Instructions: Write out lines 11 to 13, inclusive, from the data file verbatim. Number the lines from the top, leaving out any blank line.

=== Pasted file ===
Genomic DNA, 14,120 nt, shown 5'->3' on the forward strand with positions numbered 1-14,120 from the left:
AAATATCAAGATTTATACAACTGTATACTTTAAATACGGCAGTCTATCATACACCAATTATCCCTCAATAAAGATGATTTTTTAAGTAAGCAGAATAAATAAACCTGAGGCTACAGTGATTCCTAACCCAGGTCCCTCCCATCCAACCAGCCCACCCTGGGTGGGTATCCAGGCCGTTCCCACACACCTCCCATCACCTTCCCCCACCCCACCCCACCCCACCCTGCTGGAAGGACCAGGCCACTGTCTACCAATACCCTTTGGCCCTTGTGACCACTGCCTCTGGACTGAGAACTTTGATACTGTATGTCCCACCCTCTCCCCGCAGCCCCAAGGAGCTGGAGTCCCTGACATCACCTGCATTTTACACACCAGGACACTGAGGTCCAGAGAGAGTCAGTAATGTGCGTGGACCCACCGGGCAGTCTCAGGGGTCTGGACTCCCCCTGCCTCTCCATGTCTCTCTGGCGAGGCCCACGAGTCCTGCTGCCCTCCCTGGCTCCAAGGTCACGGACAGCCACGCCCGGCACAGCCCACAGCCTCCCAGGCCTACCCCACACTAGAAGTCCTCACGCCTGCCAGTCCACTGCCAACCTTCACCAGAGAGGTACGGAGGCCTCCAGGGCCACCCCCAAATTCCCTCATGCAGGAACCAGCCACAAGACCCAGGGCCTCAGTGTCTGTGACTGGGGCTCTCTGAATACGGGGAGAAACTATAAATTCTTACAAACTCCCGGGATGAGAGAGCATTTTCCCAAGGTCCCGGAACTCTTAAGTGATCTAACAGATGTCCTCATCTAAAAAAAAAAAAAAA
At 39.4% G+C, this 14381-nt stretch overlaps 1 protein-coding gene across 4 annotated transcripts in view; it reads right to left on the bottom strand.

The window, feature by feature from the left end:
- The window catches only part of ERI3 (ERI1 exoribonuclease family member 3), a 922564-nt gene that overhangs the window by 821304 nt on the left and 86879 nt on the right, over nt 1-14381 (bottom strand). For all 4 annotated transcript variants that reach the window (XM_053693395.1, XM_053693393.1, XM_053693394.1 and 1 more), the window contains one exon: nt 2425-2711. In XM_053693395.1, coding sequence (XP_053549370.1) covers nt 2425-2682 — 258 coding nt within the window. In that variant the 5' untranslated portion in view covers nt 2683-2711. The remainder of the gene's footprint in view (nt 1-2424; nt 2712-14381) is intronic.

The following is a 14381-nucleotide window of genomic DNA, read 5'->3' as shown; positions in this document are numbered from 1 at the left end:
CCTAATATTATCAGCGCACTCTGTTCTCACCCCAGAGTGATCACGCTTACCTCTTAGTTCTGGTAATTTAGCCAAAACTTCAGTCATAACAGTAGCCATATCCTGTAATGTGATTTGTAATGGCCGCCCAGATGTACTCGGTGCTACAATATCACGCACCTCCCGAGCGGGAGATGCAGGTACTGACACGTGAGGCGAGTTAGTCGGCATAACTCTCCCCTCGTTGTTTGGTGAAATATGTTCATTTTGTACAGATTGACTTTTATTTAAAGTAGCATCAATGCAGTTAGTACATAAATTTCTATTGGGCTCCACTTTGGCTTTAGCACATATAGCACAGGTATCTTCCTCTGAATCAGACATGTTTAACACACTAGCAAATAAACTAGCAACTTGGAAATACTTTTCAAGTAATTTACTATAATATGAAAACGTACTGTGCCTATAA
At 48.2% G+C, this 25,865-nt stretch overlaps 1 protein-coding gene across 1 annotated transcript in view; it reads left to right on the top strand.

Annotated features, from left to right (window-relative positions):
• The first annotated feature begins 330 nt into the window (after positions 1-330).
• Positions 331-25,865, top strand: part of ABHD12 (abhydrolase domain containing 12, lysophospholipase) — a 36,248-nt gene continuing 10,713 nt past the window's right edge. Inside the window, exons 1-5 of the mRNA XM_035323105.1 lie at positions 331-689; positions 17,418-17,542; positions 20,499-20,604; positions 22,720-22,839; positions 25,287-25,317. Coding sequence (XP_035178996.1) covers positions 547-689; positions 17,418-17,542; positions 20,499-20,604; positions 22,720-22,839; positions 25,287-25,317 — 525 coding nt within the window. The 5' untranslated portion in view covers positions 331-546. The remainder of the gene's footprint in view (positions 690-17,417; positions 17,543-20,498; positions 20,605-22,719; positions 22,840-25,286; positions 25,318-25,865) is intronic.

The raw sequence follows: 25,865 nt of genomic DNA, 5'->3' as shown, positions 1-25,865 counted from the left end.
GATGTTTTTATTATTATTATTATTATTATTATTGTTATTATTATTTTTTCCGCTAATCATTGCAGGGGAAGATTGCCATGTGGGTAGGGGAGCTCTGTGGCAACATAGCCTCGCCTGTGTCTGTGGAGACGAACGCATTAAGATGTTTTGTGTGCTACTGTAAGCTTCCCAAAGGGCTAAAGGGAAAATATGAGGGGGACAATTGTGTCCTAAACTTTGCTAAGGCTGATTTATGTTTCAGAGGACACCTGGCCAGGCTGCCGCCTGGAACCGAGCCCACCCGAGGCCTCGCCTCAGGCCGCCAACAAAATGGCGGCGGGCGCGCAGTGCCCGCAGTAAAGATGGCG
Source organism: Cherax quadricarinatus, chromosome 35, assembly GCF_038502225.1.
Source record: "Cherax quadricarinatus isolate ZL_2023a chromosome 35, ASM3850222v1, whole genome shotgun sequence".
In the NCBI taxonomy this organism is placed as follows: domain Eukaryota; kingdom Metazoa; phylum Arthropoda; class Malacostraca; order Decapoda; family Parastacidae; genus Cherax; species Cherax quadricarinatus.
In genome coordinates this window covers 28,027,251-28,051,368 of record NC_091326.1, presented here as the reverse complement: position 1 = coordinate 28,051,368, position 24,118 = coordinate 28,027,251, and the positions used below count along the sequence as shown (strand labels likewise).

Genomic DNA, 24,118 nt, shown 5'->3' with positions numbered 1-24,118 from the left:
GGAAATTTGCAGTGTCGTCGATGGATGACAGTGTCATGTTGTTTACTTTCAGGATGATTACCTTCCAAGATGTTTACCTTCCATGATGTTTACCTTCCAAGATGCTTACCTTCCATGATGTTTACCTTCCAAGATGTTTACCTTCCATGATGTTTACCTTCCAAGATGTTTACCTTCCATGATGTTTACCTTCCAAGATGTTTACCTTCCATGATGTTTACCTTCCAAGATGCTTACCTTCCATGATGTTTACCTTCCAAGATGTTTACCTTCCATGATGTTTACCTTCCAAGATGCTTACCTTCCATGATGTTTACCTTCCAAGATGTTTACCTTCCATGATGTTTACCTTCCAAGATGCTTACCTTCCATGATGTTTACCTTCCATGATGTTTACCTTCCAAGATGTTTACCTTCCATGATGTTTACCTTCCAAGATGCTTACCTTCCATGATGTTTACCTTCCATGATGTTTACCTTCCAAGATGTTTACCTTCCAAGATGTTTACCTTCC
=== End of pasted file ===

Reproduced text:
• Positions 331-25,865, top strand: part of ABHD12 (abhydrolase domain containing 12, lysophospholipase) — a 36,248-nt gene continuing 10,713 nt past the window's right edge. Inside the window, exons 1-5 of the mRNA XM_035323105.1 lie at positions 331-689; positions 17,418-17,542; positions 20,499-20,604; positions 22,720-22,839; positions 25,287-25,317. Coding sequence (XP_035178996.1) covers positions 547-689; positions 17,418-17,542; positions 20,499-20,604; positions 22,720-22,839; positions 25,287-25,317 — 525 coding nt within the window. The 5' untranslated portion in view covers positions 331-546. The remainder of the gene's footprint in view (positions 690-17,417; positions 17,543-20,498; positions 20,605-22,719; positions 22,840-25,286; positions 25,318-25,865) is intronic.

The raw sequence follows: 25,865 nt of genomic DNA, 5'->3' as shown, positions 1-25,865 counted from the left end.
GATGTTTTTATTATTATTATTATTATTATTATTGTTATTATTATTTTTTCCGCTAATCATTGCAGGGGAAGATTGCCATGTGGGTAGGGGAGCTCTGTGGCAACATAGCCTCGCCTGTGTCTGTGGAGACGAACGCATTAAGATGTTTTGTGTGCTACTGTAAGCTTCCCAAAGGGCTAAAGGGAAAATATGAGGGGGACAATTGTGTCCTAAACTTTGCTAAGGCTGATTTATGTTTCAGAGGACACCTGGCCAGGCTGCCGCCTGGAACCGAGCCCACCCGAGGCCTCGCCTCAGGCCGCCAACAAAATGGCGGCGGGCGCGCAGTGCCCGCAGTAAAGATGGCG